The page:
Permissions to Hate: Antiracism and Plessy
73 Pages Posted: 25 Aug 2022 Last revised: 8 Mar 2023
Date Written: August 11, 2022
Plessy v. Ferguson may not be as dead we think. Its infamous separate-but-equal rule is buried, but the case gave life to more than its rule, and its subtler implications live on in modern ideological and legal movements. This Article reexamines the political and cultural developments that preceded Plessy to reveal those legal and symbolic implications. Although not all of them have been explicitly identified and repudiated, they have been at least implicitly rejected by the Supreme Court, Congress, and the states in the years since Brown v. Board of Education.
And yet, what is most surprising about Plessy’s implications is how familiar they look to a modern audience, even one unfamiliar with Plessy's historical context. They look like the implications of a popular ideology called “Antiracism.” This Article examines Antiracism and finds that it revives Plessy’s implications. Like Plessy before it, Antiracism abandons the idea that it is worthwhile or possible to create a society in which each person is treated equally regardless of race. Like Plessy, Antiracism says that the government should classify citizens based on race and that discrimination on that basis can promote the public good. Like Plessy, Antiracism implies that the public good is defined by popular wisdom about race, no matter whether that wisdom is factually, morally, or constitutionally sound. And like Plessy, Antiracism holds that the Fourteenth Amendment does not forbid racial discrimination if it is done in service of that popular wisdom. The ideology may look well-intentioned, but it joins Plessy as another entry in a long and regrettable list of what C. Vann Woodward called "permissions-to-hate."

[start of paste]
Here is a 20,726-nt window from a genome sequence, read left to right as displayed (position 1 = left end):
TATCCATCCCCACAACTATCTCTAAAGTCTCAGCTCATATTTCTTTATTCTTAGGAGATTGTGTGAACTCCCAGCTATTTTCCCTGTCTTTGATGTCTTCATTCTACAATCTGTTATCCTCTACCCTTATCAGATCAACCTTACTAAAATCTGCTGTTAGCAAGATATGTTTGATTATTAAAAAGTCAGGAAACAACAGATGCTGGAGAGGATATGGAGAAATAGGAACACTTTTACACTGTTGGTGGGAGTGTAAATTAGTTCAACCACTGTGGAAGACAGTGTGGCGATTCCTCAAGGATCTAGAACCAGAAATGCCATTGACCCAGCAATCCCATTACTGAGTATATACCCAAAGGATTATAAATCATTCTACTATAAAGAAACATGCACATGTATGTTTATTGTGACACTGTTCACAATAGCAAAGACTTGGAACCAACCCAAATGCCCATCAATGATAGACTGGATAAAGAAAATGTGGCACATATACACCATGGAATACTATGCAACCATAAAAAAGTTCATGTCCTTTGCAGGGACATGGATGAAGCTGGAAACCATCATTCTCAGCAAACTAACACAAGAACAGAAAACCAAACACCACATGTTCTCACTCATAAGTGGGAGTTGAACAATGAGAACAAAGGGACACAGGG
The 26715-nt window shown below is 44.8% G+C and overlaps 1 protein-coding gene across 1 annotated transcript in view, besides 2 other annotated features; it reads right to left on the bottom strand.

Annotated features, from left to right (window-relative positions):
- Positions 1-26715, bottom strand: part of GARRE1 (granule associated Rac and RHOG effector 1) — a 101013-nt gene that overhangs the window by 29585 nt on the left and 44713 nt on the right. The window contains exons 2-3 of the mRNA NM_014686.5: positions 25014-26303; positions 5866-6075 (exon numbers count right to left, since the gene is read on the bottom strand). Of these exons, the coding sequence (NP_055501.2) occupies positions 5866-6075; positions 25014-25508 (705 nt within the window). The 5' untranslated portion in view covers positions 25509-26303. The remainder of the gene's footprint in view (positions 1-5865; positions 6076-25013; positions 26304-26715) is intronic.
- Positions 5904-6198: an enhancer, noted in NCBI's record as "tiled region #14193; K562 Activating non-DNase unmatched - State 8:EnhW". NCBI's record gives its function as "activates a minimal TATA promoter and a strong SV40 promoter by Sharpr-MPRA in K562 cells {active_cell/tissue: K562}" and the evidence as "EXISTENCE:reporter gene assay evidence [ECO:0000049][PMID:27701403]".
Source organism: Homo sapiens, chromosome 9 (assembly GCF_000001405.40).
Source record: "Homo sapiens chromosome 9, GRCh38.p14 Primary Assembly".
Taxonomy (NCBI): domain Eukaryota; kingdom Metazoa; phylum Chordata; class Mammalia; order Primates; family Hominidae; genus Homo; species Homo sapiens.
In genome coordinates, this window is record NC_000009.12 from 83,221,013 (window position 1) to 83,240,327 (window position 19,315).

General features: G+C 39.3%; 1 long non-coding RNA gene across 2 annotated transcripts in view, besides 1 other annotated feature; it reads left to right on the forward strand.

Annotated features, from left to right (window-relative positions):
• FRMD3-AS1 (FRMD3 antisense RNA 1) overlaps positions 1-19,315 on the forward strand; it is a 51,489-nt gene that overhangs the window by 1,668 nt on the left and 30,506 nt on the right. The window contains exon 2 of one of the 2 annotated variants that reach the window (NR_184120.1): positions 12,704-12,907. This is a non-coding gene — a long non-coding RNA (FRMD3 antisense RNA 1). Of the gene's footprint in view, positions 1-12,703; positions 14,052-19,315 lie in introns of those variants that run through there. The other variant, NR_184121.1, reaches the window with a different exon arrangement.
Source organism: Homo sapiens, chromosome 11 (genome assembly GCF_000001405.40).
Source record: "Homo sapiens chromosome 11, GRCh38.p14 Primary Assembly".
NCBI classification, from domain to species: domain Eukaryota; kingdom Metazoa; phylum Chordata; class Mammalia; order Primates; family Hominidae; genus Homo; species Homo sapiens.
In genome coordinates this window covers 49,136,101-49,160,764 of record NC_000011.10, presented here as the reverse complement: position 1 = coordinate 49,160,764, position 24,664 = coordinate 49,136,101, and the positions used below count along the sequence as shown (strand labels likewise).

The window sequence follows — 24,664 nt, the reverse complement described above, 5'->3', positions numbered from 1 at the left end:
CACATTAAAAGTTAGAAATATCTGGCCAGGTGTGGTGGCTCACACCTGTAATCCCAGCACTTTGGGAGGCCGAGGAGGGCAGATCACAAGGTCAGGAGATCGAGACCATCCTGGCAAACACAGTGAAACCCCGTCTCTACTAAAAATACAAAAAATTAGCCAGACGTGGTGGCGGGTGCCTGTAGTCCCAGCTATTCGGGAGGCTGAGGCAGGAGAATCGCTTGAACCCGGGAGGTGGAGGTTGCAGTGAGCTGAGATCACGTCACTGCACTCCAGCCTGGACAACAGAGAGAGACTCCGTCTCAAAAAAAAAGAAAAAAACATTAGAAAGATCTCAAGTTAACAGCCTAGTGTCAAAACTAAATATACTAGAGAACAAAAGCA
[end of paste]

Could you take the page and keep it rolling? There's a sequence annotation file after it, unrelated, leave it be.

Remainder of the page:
Keywords: Constitution, constitutional law, Fourteenth Amendment, racism, antiracism, Plessy
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